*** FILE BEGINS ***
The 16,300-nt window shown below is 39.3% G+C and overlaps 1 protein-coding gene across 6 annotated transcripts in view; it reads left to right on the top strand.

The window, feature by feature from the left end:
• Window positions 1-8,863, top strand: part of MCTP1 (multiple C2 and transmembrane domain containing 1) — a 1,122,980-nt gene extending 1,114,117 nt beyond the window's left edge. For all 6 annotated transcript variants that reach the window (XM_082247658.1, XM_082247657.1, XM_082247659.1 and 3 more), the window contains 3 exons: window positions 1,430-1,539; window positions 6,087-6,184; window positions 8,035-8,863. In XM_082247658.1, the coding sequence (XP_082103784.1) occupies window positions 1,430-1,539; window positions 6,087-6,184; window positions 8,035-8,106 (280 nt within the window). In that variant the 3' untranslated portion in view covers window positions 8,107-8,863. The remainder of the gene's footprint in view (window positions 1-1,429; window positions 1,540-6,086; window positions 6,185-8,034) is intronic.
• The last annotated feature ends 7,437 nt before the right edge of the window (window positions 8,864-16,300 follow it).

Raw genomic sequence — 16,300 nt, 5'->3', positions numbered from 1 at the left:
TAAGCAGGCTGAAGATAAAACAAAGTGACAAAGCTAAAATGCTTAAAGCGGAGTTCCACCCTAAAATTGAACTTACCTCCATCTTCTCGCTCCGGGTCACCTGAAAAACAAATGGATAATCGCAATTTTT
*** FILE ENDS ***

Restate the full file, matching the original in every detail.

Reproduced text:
The 16,300-nt window shown below is 39.3% G+C and overlaps 1 protein-coding gene across 6 annotated transcripts in view; it reads left to right on the top strand.

The window, feature by feature from the left end:
• Window positions 1-8,863, top strand: part of MCTP1 (multiple C2 and transmembrane domain containing 1) — a 1,122,980-nt gene extending 1,114,117 nt beyond the window's left edge. For all 6 annotated transcript variants that reach the window (XM_082247658.1, XM_082247657.1, XM_082247659.1 and 3 more), the window contains 3 exons: window positions 1,430-1,539; window positions 6,087-6,184; window positions 8,035-8,863. In XM_082247658.1, the coding sequence (XP_082103784.1) occupies window positions 1,430-1,539; window positions 6,087-6,184; window positions 8,035-8,106 (280 nt within the window). In that variant the 3' untranslated portion in view covers window positions 8,107-8,863. The remainder of the gene's footprint in view (window positions 1-1,429; window positions 1,540-6,086; window positions 6,185-8,034) is intronic.
• The last annotated feature ends 7,437 nt before the right edge of the window (window positions 8,864-16,300 follow it).

Raw genomic sequence — 16,300 nt, 5'->3', positions numbered from 1 at the left:
TAAGCAGGCTGAAGATAAAACAAAGTGACAAAGCTAAAATGCTTAAAGCGGAGTTCCACCCTAAAATTGAACTTACCTCCATCTTCTCGCTCCGGGTCACCTGAAAAACAAATGGATAATCGCAATTTTT